The Irish Railway Record Society was founded in October 1946 to bring together people with a love and interest for Ireland’s railways, so that information on the subject might pass more freely between the members, and be effectually recorded for the benefit of future enthusiasts and historians. From a small nucleus has grown a Society with over 1,000 members residing in all parts of the world, with branches in Cork and London, a result brought about by the vision and dedication of the group who founded it and those who followed on with the devoted work required for the Society’s development.
The Society is essentially a historical body. We take note of the past story of our railways, but we also observe and record the present-day operation of the Irish system, since railways, like all other forms of human enterprise, are in perpetual change and development. In this way rail transport, so important a section of current life, is securing its place in the recorded history of our time. This is accomplished through our Archive, Library, Journals, Meetings and Outings.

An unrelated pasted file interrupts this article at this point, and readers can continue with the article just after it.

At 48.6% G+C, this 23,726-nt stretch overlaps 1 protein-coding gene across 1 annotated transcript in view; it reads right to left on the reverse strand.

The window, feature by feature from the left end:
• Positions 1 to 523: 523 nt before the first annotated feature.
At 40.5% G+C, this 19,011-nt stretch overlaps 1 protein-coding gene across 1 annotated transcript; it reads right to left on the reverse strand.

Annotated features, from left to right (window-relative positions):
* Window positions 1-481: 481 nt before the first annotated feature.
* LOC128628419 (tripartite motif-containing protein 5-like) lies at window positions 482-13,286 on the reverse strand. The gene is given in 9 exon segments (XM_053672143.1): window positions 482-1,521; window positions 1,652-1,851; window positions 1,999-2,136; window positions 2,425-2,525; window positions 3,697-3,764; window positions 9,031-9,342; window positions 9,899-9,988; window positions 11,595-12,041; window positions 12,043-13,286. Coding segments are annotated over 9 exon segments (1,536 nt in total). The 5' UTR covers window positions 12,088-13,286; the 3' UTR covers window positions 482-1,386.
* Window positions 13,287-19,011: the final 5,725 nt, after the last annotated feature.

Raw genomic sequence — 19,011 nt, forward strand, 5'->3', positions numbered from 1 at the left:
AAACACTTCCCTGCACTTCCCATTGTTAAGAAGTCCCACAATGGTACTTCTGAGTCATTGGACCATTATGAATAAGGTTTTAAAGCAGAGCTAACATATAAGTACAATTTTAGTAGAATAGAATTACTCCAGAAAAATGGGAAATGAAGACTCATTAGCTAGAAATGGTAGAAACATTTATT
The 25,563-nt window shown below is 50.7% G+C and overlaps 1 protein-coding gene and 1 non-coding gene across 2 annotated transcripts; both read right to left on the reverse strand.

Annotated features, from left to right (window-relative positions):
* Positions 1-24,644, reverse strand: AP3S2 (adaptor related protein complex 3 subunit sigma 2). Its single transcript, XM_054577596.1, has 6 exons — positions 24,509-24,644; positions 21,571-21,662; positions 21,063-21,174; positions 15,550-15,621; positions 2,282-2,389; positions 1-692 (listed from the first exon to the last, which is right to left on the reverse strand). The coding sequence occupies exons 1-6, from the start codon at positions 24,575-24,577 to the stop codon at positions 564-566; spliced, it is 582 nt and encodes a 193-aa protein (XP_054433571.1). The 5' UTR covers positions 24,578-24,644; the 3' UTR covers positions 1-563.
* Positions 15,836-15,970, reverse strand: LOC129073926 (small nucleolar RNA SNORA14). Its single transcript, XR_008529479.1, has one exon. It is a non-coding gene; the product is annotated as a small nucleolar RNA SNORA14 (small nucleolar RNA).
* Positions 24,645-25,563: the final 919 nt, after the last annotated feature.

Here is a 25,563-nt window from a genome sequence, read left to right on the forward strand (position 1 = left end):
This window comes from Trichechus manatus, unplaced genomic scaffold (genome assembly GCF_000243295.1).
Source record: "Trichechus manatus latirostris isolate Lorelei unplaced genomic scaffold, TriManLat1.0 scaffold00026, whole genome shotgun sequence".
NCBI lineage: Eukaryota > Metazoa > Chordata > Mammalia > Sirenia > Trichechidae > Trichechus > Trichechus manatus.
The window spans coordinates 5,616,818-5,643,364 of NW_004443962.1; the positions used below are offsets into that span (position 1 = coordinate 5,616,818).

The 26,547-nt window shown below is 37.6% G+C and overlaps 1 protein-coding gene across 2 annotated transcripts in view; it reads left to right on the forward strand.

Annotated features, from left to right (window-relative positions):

The Society’s largest task is managing and augmenting an Archive for irreplaceable records such as manuscripts, photographs, films, drawings, maps and memorabilia of Irish railways. In this kind of material, the Society is already rich, and the persons and organisations who have generously entrusted their treasures to the Society’s custody may be assured that every good treatment will be given to material which forms so important a part of our national heritage. Our Library too accommodates a vast collection of books, pamphlets, periodicals and other printed matter on railway subjects which makes its the most comprehensive deposit of such material in Ireland. Since 1947, our published Journal has been a significant part of the Society’s activities, culminating in over 195 issues printed to date.
In more recent times, the Society’s collections have grown, and this material is cared for at our premises in the Old Goods Office, Heuston Station, Dublin, where significant and extensive restoration work has been carried out. It is also the venue of our principal meetings and museum exhibits.
The Society has established branches in Cork and London since 1949 and 1961 respectively, where occasional monthly meetings, outings and events are held and which are popular and well-attended, demonstrating the interest in Irish railways regionally and abroad.